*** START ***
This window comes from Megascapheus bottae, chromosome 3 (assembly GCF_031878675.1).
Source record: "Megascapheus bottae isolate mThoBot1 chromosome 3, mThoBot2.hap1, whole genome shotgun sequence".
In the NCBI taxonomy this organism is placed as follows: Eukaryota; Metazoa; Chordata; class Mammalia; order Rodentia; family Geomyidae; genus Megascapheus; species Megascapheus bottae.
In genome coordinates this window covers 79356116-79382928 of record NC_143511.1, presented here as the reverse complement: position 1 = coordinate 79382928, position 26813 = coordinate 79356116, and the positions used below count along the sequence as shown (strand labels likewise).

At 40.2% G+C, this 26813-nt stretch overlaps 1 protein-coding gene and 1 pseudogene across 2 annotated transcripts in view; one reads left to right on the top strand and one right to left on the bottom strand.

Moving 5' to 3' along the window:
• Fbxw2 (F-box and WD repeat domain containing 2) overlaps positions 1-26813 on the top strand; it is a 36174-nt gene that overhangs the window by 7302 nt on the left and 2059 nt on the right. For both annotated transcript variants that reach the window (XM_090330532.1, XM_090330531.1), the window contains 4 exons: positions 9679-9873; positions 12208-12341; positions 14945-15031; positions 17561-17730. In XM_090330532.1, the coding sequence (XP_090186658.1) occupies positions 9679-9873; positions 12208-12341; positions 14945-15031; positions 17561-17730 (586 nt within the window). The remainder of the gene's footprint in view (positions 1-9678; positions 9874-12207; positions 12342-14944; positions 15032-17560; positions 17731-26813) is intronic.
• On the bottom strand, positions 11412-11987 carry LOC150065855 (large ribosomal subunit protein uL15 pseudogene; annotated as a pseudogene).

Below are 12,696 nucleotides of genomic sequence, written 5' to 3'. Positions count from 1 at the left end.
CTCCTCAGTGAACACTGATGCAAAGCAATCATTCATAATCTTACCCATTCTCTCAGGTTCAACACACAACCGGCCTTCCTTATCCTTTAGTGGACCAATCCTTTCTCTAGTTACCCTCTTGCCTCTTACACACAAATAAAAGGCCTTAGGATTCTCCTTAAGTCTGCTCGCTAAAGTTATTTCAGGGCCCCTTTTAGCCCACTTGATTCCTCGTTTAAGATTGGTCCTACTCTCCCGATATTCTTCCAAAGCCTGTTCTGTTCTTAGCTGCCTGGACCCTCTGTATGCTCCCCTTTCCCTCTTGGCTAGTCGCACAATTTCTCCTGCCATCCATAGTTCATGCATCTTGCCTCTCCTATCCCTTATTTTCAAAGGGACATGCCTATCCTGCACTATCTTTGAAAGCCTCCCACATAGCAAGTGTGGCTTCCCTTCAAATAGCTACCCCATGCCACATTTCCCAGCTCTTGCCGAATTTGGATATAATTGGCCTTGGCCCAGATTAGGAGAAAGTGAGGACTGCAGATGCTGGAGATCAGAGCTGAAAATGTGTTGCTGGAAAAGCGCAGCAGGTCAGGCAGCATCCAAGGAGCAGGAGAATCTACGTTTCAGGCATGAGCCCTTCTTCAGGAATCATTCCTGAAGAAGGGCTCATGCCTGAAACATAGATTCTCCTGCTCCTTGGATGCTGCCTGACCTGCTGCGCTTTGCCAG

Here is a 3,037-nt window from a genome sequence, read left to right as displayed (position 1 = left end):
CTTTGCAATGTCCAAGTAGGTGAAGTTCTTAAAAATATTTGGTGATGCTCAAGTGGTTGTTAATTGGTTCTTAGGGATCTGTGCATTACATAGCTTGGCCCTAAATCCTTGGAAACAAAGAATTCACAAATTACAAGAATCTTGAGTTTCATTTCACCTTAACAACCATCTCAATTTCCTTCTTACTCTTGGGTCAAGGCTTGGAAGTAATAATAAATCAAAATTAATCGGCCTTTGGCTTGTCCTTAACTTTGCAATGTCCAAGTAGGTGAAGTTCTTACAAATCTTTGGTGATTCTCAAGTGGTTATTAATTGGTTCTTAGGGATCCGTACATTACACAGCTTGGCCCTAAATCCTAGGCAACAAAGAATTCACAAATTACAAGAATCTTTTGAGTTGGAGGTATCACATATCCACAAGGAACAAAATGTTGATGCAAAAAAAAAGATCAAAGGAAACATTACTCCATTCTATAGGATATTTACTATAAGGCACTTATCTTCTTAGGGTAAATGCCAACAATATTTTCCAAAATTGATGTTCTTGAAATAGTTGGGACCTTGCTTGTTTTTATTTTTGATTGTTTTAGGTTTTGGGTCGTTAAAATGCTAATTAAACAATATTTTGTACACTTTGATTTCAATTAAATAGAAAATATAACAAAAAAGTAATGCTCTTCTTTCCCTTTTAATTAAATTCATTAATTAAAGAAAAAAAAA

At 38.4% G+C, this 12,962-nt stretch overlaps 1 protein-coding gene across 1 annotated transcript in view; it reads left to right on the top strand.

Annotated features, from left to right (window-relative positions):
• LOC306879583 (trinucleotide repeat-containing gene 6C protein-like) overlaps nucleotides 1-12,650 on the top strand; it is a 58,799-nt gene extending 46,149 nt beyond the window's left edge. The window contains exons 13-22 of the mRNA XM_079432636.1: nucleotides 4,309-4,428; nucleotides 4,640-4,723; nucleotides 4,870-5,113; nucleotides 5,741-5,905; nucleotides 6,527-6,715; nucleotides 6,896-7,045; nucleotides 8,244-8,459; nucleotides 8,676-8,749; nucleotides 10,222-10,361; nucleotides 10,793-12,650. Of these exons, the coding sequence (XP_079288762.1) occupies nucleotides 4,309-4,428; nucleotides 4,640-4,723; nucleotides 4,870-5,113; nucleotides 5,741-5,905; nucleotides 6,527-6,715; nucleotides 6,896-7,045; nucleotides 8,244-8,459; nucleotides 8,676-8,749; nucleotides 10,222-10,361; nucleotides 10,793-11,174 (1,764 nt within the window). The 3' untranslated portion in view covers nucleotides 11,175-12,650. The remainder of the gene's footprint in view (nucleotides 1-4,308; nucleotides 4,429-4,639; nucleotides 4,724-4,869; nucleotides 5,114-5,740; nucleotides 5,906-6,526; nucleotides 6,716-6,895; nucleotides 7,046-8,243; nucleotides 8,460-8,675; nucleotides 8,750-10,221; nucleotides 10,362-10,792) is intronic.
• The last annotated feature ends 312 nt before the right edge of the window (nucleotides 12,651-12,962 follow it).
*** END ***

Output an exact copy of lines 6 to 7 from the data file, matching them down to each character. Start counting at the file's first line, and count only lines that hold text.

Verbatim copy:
Moving 5' to 3' along the window:
• Fbxw2 (F-box and WD repeat domain containing 2) overlaps positions 1-26813 on the top strand; it is a 36174-nt gene that overhangs the window by 7302 nt on the left and 2059 nt on the right. For both annotated transcript variants that reach the window (XM_090330532.1, XM_090330531.1), the window contains 4 exons: positions 9679-9873; positions 12208-12341; positions 14945-15031; positions 17561-17730. In XM_090330532.1, the coding sequence (XP_090186658.1) occupies positions 9679-9873; positions 12208-12341; positions 14945-15031; positions 17561-17730 (586 nt within the window). The remainder of the gene's footprint in view (positions 1-9678; positions 9874-12207; positions 12342-14944; positions 15032-17560; positions 17731-26813) is intronic.